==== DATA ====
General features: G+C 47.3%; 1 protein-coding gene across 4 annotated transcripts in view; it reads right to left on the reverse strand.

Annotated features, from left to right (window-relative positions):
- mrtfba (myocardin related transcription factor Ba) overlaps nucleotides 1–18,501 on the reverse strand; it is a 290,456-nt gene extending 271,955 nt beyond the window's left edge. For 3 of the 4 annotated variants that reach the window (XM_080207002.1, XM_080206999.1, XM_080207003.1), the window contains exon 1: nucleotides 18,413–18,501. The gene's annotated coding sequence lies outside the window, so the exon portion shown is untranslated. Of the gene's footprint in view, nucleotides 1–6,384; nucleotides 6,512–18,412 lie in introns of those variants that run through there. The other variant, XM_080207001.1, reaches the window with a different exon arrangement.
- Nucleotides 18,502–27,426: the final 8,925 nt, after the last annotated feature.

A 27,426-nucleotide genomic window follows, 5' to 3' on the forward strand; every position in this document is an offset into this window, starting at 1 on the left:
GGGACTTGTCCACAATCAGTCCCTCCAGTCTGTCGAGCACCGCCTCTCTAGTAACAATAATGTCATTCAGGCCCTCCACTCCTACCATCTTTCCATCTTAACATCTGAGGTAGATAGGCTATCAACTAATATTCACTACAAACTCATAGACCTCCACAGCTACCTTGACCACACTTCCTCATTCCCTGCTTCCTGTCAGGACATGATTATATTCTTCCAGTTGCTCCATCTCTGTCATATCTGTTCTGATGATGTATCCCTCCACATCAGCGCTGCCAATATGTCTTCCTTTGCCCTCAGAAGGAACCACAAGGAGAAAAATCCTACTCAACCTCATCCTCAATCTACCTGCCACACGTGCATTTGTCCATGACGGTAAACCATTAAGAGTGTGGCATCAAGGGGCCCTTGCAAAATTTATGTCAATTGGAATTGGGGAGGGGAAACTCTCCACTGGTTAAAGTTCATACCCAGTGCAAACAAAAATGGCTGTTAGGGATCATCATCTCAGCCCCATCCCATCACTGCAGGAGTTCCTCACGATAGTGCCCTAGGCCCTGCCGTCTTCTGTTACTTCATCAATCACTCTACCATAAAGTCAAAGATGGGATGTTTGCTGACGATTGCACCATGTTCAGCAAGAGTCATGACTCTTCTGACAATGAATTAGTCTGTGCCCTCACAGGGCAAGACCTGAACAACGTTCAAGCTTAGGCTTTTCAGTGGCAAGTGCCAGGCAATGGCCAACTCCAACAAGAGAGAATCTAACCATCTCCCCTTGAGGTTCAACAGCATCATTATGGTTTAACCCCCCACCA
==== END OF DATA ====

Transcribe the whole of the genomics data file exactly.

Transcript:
General features: G+C 47.3%; 1 protein-coding gene across 4 annotated transcripts in view; it reads right to left on the reverse strand.

Annotated features, from left to right (window-relative positions):
- mrtfba (myocardin related transcription factor Ba) overlaps nucleotides 1–18,501 on the reverse strand; it is a 290,456-nt gene extending 271,955 nt beyond the window's left edge. For 3 of the 4 annotated variants that reach the window (XM_080207002.1, XM_080206999.1, XM_080207003.1), the window contains exon 1: nucleotides 18,413–18,501. The gene's annotated coding sequence lies outside the window, so the exon portion shown is untranslated. Of the gene's footprint in view, nucleotides 1–6,384; nucleotides 6,512–18,412 lie in introns of those variants that run through there. The other variant, XM_080207001.1, reaches the window with a different exon arrangement.
- Nucleotides 18,502–27,426: the final 8,925 nt, after the last annotated feature.

A 27,426-nucleotide genomic window follows, 5' to 3' on the forward strand; every position in this document is an offset into this window, starting at 1 on the left:
GGGACTTGTCCACAATCAGTCCCTCCAGTCTGTCGAGCACCGCCTCTCTAGTAACAATAATGTCATTCAGGCCCTCCACTCCTACCATCTTTCCATCTTAACATCTGAGGTAGATAGGCTATCAACTAATATTCACTACAAACTCATAGACCTCCACAGCTACCTTGACCACACTTCCTCATTCCCTGCTTCCTGTCAGGACATGATTATATTCTTCCAGTTGCTCCATCTCTGTCATATCTGTTCTGATGATGTATCCCTCCACATCAGCGCTGCCAATATGTCTTCCTTTGCCCTCAGAAGGAACCACAAGGAGAAAAATCCTACTCAACCTCATCCTCAATCTACCTGCCACACGTGCATTTGTCCATGACGGTAAACCATTAAGAGTGTGGCATCAAGGGGCCCTTGCAAAATTTATGTCAATTGGAATTGGGGAGGGGAAACTCTCCACTGGTTAAAGTTCATACCCAGTGCAAACAAAAATGGCTGTTAGGGATCATCATCTCAGCCCCATCCCATCACTGCAGGAGTTCCTCACGATAGTGCCCTAGGCCCTGCCGTCTTCTGTTACTTCATCAATCACTCTACCATAAAGTCAAAGATGGGATGTTTGCTGACGATTGCACCATGTTCAGCAAGAGTCATGACTCTTCTGACAATGAATTAGTCTGTGCCCTCACAGGGCAAGACCTGAACAACGTTCAAGCTTAGGCTTTTCAGTGGCAAGTGCCAGGCAATGGCCAACTCCAACAAGAGAGAATCTAACCATCTCCCCTTGAGGTTCAACAGCATCATTATGGTTTAACCCCCCACCA